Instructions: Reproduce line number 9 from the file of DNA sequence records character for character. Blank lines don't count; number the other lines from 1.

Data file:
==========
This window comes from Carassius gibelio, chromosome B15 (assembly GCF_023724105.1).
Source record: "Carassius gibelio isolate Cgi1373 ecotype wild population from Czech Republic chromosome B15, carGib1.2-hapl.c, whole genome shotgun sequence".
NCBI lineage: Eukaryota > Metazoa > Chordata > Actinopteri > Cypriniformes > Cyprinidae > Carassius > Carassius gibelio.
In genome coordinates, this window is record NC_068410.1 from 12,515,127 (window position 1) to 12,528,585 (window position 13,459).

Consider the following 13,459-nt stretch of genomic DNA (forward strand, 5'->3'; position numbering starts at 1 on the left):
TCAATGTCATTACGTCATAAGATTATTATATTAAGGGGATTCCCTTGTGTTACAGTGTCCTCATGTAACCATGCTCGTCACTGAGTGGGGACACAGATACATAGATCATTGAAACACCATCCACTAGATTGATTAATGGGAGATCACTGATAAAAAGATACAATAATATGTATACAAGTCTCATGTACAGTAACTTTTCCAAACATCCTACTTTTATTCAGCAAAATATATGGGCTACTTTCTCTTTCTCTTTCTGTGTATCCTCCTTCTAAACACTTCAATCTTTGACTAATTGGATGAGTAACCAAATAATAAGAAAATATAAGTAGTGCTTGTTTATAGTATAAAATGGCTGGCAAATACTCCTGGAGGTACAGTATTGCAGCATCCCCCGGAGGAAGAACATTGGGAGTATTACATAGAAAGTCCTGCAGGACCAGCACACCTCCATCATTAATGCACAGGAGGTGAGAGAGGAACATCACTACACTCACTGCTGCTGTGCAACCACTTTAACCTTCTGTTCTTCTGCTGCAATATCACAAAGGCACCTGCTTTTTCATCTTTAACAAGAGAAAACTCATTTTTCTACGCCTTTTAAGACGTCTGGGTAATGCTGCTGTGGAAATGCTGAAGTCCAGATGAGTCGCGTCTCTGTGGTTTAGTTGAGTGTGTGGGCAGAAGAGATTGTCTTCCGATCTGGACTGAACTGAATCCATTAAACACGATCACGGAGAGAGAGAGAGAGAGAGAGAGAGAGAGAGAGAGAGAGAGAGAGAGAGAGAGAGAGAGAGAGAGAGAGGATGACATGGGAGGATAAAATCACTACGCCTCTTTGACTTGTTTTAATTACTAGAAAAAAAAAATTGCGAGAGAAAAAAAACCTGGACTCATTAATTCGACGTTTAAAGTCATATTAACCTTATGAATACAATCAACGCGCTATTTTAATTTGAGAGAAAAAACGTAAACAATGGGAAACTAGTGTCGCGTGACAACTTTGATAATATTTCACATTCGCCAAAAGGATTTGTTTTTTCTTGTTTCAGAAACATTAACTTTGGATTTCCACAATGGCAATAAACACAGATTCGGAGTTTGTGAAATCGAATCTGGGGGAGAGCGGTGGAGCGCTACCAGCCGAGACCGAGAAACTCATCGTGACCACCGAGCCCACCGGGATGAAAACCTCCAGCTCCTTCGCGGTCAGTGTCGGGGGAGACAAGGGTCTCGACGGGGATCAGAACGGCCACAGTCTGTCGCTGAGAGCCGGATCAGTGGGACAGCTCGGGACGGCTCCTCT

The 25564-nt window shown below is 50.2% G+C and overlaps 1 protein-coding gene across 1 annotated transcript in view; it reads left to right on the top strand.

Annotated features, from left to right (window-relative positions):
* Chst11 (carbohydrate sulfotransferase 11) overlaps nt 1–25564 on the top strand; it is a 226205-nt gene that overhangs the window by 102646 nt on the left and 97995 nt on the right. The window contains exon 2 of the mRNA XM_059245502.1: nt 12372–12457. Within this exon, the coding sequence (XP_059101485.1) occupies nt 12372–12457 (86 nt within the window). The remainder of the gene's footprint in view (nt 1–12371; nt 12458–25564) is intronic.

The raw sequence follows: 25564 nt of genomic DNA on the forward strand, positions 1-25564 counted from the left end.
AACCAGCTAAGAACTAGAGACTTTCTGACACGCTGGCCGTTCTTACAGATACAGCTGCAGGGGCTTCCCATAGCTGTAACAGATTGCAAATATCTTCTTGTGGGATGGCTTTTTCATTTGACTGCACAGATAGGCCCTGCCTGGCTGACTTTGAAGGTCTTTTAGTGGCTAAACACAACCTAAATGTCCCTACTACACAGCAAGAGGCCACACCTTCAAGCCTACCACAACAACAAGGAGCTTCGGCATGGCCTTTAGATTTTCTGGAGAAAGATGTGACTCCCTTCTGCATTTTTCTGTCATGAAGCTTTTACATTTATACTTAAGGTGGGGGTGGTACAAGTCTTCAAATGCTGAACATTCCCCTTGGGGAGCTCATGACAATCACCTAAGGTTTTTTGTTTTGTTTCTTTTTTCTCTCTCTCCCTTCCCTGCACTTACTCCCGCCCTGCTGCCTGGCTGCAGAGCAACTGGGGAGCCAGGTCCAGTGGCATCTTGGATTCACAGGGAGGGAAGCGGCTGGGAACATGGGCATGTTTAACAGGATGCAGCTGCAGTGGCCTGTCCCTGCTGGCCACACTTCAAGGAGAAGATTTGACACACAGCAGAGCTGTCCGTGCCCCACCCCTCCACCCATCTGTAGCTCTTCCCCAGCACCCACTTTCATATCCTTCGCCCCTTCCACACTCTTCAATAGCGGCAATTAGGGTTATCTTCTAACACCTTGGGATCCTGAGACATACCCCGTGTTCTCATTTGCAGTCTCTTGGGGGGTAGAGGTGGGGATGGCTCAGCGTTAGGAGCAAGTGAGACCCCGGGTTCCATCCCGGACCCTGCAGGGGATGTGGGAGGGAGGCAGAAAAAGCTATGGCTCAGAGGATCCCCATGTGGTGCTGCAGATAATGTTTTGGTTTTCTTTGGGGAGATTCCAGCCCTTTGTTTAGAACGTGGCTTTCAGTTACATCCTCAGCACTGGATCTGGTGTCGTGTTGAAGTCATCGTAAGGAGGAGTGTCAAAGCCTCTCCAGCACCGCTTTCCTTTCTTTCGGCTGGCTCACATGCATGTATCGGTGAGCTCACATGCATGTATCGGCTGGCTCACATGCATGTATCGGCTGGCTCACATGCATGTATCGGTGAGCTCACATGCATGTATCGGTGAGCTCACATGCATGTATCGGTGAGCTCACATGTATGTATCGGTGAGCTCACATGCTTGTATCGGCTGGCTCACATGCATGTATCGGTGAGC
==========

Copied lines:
* Chst11 (carbohydrate sulfotransferase 11) overlaps nt 1–25564 on the top strand; it is a 226205-nt gene that overhangs the window by 102646 nt on the left and 97995 nt on the right. The window contains exon 2 of the mRNA XM_059245502.1: nt 12372–12457. Within this exon, the coding sequence (XP_059101485.1) occupies nt 12372–12457 (86 nt within the window). The remainder of the gene's footprint in view (nt 1–12371; nt 12458–25564) is intronic.